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7 Things You Probably Didn't Know About Peanut Butter

Here are seven facts about peanut butter to help explain why we’re so nuts about these crushed pea...err...legumes?

To most people outside the U.S., peanut butter is a bit like how we perceive the popular yeast extract-based spreads, Marmite and Vegemite. How could anyone possibly eat that much of such a strong spread at any meal? Why, with finesse and a spoon, of course.

Here are seven more facts about peanut butter to help explain why we’re so nuts about these crushed pea…err…legumes?

1. Peanut Butter Contains 0% Nuts

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These are 'gumes, yo! Photo: Dean Hochman / Flickr

Peanuts belong to the legume family, not nuts. Also known as groundnuts, they bloom rather unusually for either group, flowering above ground while the peanuts themselves are essentially underground seeds.

2. At least 90% of Peanut Butter Needs To Consist Of Peanuts

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What the heck is rapeseed and what is it doing in my peanut butter?! Photo: Mark Turnauckas / Flickr

Shocking, right? Any less and the substance cannot legally be called “peanut butter.” If you’re a DIYer with a food processor, however, you can make peanut butter using only peanuts.

3. According To Shoppers, Creamy Is Preferred

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Because duh. Photo: robinmcnicoll / Flickr

The National Peanut Board reports that 60% of shoppers prefer creamy peanut butter. You know, normal people.

4. The FDA Allows One Pound Of Peanut Butter To Contain A Maximum Of 150 Insect Fragments And Five Rodent Hairs

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Step. Away. From the peanut butter. Photo: Carolyn Coles / Flickr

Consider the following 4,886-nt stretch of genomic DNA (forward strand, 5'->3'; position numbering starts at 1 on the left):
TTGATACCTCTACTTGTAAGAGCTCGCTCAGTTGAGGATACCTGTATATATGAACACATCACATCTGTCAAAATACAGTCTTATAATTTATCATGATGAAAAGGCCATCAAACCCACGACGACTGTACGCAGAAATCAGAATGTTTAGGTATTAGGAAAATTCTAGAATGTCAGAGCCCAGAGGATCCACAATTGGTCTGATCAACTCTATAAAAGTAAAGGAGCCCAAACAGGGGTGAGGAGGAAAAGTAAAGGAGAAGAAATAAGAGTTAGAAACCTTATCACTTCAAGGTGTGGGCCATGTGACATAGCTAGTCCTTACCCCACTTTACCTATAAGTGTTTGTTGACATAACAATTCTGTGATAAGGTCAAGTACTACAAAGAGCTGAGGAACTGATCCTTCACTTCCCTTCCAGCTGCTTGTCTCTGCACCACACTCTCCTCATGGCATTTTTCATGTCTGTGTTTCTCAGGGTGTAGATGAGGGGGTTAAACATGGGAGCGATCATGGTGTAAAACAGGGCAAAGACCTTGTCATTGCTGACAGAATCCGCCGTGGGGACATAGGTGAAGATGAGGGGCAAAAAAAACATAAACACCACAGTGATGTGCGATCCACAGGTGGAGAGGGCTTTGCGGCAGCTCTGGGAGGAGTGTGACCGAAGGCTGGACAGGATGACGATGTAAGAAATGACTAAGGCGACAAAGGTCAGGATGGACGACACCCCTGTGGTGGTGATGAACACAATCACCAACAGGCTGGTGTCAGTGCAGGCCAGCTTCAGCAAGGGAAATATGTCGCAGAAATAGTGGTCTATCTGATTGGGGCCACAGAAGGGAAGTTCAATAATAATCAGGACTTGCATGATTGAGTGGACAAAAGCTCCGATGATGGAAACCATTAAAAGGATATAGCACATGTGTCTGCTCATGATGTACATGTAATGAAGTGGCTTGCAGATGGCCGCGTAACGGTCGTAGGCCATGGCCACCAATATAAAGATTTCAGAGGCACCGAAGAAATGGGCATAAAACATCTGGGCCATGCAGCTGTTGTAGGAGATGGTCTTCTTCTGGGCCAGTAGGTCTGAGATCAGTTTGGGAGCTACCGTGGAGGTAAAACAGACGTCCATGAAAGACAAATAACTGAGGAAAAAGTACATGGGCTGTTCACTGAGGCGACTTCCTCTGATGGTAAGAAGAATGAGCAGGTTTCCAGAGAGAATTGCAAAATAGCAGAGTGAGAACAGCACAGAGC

It’s always been touted as an excellent source of protein. Just not the source you were assuming. And what defines “fragment?” That DIY peanut butter is starting to sound pretty good, isn’t it?

5. The U.S. Spends $800 Million On Peanut Butter Each Year

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Uh, yeah, and for good reason. Photo: Stephanie Lenz / Flickr

The U.S. produces and consumes the most peanut butter in the world, with each American packing away six to seven pounds of peanut butter annually. That much spread could fill every nook and cranny in the Grand Canyon — and then some. Why hasn’t that been done yet?

6. Peanut Butter Helps Get Gum Out Of Your Hair

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We’ve all been there, buddy. Photo: The Mighty Tim Inconnu / Flickr

This old wives tale is actually true. The oils in peanut butter gently help to separate the gum from hair. Hopefully, this isn’t a major problem in your day-to-day life.

7. Sliced Bread Made Peanut Butter’s Popularity Possible

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So it’s safe to say it’s the best thing to happen since… sliced bread? Photo: Various Brennemans / Flickr

The 1928 invention of sliced bread has never been anything to sneeze at (thanks, Otto Frederick Rohwedder). The ready-to-use slices made it safe for kids to create their own sandwiches without parental supervision. But who doesn’t love knife-wielding youths?